• Mackworth Island in Maine is perfect for anyone who’s young at heart. There is a permanent fairy house village on the island, where you can look at others’ fairy houses, or make your own. The scenery is also beautiful, with plenty of benches overlooking the water.

  • Although a bit longer of a drive, Cape Cod is worth the trip. There are sandy beaches, hiking and biking trails, and golfing. Kids and adults alike will love the whale watching trips, along with the cute shopping areas.

  • Rhode Island has many hidden gems, and it’s not too far from Southern NH. Newport has fantastic mansions, along with breathtaking views of the beach. Kids will love walking around the sand-swept beaches, while adults can soak up the history from famous mansions such as The Breakers.

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Posted by Mark Warden on 2/9/2017

The Seacoast of New Hampshire is great for day trips or overnights. Cute towns border the ocean, with fun shops and restaurants. While most adults love spending time in the Seacoast, it can be harder to please kids. Here are some of activities that kids will love and parents won’t hate:

  • Strawbery Banke is a great place to go for a historical experience. Kids will love seeing the old stores, and won’t even think of it being a boring educational outing, while adults will have a great time learning from the experienced guides. The living history museum covers four centuries worth of history, from colonial days to World War II.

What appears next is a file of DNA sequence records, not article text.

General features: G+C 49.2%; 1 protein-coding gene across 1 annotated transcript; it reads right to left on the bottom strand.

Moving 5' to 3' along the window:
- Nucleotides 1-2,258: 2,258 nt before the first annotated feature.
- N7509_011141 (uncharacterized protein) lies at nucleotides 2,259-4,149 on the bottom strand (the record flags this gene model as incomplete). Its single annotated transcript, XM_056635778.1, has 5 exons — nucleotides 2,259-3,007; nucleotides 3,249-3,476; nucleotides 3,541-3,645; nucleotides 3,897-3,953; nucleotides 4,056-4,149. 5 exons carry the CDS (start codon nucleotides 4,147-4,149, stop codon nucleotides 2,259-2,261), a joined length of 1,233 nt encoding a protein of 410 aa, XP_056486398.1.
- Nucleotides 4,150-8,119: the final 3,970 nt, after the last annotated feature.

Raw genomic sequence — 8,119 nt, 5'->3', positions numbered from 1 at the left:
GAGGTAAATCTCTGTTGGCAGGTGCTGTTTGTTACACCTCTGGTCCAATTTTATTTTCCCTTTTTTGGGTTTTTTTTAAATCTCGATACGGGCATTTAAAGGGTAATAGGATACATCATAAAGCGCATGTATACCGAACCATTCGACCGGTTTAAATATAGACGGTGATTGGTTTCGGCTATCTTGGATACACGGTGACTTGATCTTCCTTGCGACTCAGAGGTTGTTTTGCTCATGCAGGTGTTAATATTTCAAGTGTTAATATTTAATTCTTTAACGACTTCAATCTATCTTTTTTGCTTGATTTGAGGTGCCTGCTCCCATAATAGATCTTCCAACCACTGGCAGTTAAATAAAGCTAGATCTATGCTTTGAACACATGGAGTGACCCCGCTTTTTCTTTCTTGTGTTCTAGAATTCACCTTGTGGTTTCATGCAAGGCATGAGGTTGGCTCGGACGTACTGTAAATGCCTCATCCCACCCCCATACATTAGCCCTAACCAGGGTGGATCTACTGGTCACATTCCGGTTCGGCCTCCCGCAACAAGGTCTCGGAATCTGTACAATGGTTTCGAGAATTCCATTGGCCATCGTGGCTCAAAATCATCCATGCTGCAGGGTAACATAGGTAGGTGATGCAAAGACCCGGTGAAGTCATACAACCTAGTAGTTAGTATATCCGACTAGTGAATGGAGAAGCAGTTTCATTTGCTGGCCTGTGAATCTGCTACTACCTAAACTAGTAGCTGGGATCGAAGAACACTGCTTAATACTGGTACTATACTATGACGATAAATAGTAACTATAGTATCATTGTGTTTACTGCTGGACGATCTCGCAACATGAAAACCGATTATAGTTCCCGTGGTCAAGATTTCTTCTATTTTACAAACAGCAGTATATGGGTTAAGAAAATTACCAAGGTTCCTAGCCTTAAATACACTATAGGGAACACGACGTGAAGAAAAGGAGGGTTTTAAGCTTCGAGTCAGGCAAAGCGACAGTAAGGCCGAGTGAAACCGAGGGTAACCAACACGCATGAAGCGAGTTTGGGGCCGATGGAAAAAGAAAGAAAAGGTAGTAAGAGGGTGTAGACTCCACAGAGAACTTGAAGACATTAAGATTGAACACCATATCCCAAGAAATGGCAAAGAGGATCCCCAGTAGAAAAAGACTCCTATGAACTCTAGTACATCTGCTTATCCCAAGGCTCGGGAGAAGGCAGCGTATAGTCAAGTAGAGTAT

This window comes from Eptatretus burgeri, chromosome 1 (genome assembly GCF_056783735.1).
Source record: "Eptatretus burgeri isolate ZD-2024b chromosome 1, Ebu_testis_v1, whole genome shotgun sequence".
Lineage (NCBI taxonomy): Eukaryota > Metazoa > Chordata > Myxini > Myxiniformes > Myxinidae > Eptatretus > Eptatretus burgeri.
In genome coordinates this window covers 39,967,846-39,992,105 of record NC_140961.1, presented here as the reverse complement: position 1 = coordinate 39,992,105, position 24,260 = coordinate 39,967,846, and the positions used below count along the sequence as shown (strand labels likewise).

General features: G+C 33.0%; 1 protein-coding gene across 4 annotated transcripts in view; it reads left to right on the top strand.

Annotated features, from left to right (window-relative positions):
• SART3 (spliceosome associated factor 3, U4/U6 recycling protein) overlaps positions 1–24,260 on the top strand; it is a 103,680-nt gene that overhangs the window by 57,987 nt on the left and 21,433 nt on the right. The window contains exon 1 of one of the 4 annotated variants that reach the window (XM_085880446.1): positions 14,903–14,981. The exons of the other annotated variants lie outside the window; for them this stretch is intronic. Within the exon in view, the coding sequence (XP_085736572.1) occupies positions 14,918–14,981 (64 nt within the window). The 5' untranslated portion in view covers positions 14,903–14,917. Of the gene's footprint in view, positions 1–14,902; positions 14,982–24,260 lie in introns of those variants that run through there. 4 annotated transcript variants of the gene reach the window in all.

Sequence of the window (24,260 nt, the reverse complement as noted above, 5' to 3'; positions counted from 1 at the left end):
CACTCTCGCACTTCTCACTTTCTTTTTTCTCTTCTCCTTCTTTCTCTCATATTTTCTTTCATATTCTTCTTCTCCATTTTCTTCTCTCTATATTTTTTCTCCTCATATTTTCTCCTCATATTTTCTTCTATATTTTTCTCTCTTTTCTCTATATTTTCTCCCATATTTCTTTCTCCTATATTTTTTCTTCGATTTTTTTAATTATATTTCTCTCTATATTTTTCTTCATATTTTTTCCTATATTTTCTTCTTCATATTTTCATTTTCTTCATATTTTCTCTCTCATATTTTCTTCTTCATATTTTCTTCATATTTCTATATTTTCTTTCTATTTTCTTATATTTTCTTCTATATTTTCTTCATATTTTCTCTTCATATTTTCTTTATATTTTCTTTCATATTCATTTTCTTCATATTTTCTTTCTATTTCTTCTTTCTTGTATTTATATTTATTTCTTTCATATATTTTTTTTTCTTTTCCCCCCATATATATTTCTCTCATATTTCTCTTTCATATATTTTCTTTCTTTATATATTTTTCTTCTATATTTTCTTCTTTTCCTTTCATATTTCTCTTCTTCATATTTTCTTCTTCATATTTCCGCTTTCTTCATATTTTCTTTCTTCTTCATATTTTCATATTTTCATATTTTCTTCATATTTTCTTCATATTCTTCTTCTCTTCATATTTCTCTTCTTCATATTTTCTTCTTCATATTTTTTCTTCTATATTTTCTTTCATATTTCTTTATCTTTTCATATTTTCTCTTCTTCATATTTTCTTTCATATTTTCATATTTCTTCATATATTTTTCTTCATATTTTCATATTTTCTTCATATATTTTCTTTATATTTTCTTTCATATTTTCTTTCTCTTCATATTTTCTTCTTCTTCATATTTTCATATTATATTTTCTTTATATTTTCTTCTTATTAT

• Prescott Park is full of gorgeous flowers, and is perfect for kids to run around and play while parents admire the gardens. There are plenty of grills and picnic tables, along with a boat dock, making it the perfect place for a picnic lunch while watching the waters. During the summer, there is the Prescott Arts Festival, where you can enjoy movies under the stars.

  • Water Country is a water park based in the Seacoast. There are many rides for those more daring, and for the kids, there’s a play place including a pirate ship, bubble bay, and an octopus to climb on and slide  down.